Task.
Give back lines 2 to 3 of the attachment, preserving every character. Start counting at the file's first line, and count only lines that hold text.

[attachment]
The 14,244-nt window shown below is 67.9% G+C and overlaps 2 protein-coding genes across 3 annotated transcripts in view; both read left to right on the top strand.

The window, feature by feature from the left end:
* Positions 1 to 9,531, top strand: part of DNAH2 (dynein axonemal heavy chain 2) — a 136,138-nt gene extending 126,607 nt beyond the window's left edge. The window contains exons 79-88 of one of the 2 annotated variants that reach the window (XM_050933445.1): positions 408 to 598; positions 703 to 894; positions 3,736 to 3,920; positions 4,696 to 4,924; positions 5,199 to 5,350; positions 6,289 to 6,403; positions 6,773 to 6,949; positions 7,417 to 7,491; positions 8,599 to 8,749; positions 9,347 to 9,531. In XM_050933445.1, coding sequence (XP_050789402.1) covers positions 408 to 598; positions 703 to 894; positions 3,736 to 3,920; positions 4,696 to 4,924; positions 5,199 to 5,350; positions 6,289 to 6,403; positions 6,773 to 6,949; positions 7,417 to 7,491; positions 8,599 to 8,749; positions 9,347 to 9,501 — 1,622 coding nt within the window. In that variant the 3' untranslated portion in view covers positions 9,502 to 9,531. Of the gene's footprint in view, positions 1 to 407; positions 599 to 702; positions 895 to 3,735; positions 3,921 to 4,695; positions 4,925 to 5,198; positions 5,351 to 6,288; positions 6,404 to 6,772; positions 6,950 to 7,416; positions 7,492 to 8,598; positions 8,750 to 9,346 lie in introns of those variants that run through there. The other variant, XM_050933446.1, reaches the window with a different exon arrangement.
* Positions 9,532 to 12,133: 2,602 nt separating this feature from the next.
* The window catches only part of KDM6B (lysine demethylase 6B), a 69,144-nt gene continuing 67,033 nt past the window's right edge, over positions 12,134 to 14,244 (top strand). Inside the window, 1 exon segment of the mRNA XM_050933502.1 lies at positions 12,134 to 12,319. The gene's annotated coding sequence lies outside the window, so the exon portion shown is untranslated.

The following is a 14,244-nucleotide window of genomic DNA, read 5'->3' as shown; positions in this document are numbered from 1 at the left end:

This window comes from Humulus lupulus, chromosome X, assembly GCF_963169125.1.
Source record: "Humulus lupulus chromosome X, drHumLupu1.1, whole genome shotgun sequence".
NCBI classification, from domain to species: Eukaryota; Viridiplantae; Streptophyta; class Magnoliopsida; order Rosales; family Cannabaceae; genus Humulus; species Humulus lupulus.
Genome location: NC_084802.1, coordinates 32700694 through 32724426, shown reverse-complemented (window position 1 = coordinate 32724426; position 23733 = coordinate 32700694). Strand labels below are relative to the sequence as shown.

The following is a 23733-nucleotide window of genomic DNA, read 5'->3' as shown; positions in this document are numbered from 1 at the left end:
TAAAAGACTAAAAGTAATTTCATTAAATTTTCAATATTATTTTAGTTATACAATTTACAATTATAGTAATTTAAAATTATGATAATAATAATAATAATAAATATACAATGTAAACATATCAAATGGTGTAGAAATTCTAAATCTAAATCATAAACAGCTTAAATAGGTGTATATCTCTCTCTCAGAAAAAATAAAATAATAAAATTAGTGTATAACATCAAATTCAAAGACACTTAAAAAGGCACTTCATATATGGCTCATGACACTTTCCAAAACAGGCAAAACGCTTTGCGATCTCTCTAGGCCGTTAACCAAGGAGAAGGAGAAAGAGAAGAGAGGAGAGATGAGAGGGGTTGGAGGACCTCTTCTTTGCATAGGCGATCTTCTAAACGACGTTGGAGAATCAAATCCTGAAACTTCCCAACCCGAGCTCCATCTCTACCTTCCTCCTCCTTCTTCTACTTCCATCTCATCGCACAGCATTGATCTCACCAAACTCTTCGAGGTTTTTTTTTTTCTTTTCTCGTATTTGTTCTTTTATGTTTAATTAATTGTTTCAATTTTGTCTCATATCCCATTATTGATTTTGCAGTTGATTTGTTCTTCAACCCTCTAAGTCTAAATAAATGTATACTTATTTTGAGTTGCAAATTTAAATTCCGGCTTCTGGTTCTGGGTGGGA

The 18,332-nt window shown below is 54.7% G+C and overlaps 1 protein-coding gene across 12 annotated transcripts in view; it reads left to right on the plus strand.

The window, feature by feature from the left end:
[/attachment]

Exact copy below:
The window, feature by feature from the left end:
* Positions 1 to 9,531, top strand: part of DNAH2 (dynein axonemal heavy chain 2) — a 136,138-nt gene extending 126,607 nt beyond the window's left edge. The window contains exons 79-88 of one of the 2 annotated variants that reach the window (XM_050933445.1): positions 408 to 598; positions 703 to 894; positions 3,736 to 3,920; positions 4,696 to 4,924; positions 5,199 to 5,350; positions 6,289 to 6,403; positions 6,773 to 6,949; positions 7,417 to 7,491; positions 8,599 to 8,749; positions 9,347 to 9,531. In XM_050933445.1, coding sequence (XP_050789402.1) covers positions 408 to 598; positions 703 to 894; positions 3,736 to 3,920; positions 4,696 to 4,924; positions 5,199 to 5,350; positions 6,289 to 6,403; positions 6,773 to 6,949; positions 7,417 to 7,491; positions 8,599 to 8,749; positions 9,347 to 9,501 — 1,622 coding nt within the window. In that variant the 3' untranslated portion in view covers positions 9,502 to 9,531. Of the gene's footprint in view, positions 1 to 407; positions 599 to 702; positions 895 to 3,735; positions 3,921 to 4,695; positions 4,925 to 5,198; positions 5,351 to 6,288; positions 6,404 to 6,772; positions 6,950 to 7,416; positions 7,492 to 8,598; positions 8,750 to 9,346 lie in introns of those variants that run through there. The other variant, XM_050933446.1, reaches the window with a different exon arrangement.